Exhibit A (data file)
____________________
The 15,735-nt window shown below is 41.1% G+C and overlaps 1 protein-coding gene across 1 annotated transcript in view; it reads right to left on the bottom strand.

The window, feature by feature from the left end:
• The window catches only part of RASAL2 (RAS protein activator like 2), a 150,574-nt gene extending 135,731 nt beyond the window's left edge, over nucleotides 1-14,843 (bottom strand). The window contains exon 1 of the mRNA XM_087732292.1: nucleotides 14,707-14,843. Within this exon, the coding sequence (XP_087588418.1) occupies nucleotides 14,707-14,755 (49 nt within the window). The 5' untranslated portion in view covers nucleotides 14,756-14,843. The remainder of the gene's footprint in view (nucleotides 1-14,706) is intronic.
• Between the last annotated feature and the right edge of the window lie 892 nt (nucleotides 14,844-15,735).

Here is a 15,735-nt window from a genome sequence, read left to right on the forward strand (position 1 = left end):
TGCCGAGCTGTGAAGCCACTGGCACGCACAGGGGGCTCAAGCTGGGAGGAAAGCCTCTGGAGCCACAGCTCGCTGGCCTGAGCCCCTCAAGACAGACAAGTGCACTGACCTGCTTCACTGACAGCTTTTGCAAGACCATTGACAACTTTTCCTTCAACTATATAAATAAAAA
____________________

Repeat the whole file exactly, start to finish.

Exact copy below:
The 15,735-nt window shown below is 41.1% G+C and overlaps 1 protein-coding gene across 1 annotated transcript in view; it reads right to left on the bottom strand.

The window, feature by feature from the left end:
• The window catches only part of RASAL2 (RAS protein activator like 2), a 150,574-nt gene extending 135,731 nt beyond the window's left edge, over nucleotides 1-14,843 (bottom strand). The window contains exon 1 of the mRNA XM_087732292.1: nucleotides 14,707-14,843. Within this exon, the coding sequence (XP_087588418.1) occupies nucleotides 14,707-14,755 (49 nt within the window). The 5' untranslated portion in view covers nucleotides 14,756-14,843. The remainder of the gene's footprint in view (nucleotides 1-14,706) is intronic.
• Between the last annotated feature and the right edge of the window lie 892 nt (nucleotides 14,844-15,735).

Here is a 15,735-nt window from a genome sequence, read left to right on the forward strand (position 1 = left end):
TGCCGAGCTGTGAAGCCACTGGCACGCACAGGGGGCTCAAGCTGGGAGGAAAGCCTCTGGAGCCACAGCTCGCTGGCCTGAGCCCCTCAAGACAGACAAGTGCACTGACCTGCTTCACTGACAGCTTTTGCAAGACCATTGACAACTTTTCCTTCAACTATATAAATAAAAA